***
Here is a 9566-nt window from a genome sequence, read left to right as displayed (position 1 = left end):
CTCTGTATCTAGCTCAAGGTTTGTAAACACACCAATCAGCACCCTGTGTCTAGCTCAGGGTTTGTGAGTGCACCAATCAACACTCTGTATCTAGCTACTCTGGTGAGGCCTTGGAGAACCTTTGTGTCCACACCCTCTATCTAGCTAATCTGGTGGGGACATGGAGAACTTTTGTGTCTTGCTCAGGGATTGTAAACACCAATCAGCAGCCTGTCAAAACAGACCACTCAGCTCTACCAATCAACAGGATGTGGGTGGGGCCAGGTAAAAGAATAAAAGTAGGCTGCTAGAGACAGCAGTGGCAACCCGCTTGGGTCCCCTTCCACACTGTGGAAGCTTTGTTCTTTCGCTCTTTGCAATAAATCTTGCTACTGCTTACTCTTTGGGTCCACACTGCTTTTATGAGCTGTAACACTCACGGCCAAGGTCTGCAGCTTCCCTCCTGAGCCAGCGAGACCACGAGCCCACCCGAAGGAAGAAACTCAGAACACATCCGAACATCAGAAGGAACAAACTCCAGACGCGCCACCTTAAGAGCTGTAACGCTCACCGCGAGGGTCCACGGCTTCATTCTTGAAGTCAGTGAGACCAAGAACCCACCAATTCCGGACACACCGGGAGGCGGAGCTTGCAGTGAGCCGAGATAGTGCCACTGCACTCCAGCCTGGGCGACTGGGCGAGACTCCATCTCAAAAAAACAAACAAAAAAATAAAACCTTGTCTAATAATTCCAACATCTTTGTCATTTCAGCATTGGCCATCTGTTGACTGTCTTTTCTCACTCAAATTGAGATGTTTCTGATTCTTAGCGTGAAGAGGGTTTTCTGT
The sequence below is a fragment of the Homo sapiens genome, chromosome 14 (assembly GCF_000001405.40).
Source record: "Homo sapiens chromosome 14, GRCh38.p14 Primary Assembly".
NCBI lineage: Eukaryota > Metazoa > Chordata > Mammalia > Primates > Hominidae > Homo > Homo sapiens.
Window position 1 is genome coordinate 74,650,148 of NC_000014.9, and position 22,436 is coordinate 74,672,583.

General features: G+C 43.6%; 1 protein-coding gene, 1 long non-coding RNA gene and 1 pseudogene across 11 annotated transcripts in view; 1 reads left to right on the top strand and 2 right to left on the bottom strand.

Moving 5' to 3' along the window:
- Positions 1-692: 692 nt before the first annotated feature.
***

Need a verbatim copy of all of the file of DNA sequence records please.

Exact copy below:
Here is a 9566-nt window from a genome sequence, read left to right as displayed (position 1 = left end):
CTCTGTATCTAGCTCAAGGTTTGTAAACACACCAATCAGCACCCTGTGTCTAGCTCAGGGTTTGTGAGTGCACCAATCAACACTCTGTATCTAGCTACTCTGGTGAGGCCTTGGAGAACCTTTGTGTCCACACCCTCTATCTAGCTAATCTGGTGGGGACATGGAGAACTTTTGTGTCTTGCTCAGGGATTGTAAACACCAATCAGCAGCCTGTCAAAACAGACCACTCAGCTCTACCAATCAACAGGATGTGGGTGGGGCCAGGTAAAAGAATAAAAGTAGGCTGCTAGAGACAGCAGTGGCAACCCGCTTGGGTCCCCTTCCACACTGTGGAAGCTTTGTTCTTTCGCTCTTTGCAATAAATCTTGCTACTGCTTACTCTTTGGGTCCACACTGCTTTTATGAGCTGTAACACTCACGGCCAAGGTCTGCAGCTTCCCTCCTGAGCCAGCGAGACCACGAGCCCACCCGAAGGAAGAAACTCAGAACACATCCGAACATCAGAAGGAACAAACTCCAGACGCGCCACCTTAAGAGCTGTAACGCTCACCGCGAGGGTCCACGGCTTCATTCTTGAAGTCAGTGAGACCAAGAACCCACCAATTCCGGACACACCGGGAGGCGGAGCTTGCAGTGAGCCGAGATAGTGCCACTGCACTCCAGCCTGGGCGACTGGGCGAGACTCCATCTCAAAAAAACAAACAAAAAAATAAAACCTTGTCTAATAATTCCAACATCTTTGTCATTTCAGCATTGGCCATCTGTTGACTGTCTTTTCTCACTCAAATTGAGATGTTTCTGATTCTTAGCGTGAAGAGGGTTTTCTGT
The sequence below is a fragment of the Homo sapiens genome, chromosome 14 (assembly GCF_000001405.40).
Source record: "Homo sapiens chromosome 14, GRCh38.p14 Primary Assembly".
NCBI lineage: Eukaryota > Metazoa > Chordata > Mammalia > Primates > Hominidae > Homo > Homo sapiens.
Window position 1 is genome coordinate 74,650,148 of NC_000014.9, and position 22,436 is coordinate 74,672,583.

General features: G+C 43.6%; 1 protein-coding gene, 1 long non-coding RNA gene and 1 pseudogene across 11 annotated transcripts in view; 1 reads left to right on the top strand and 2 right to left on the bottom strand.

Moving 5' to 3' along the window:
- Positions 1-692: 692 nt before the first annotated feature.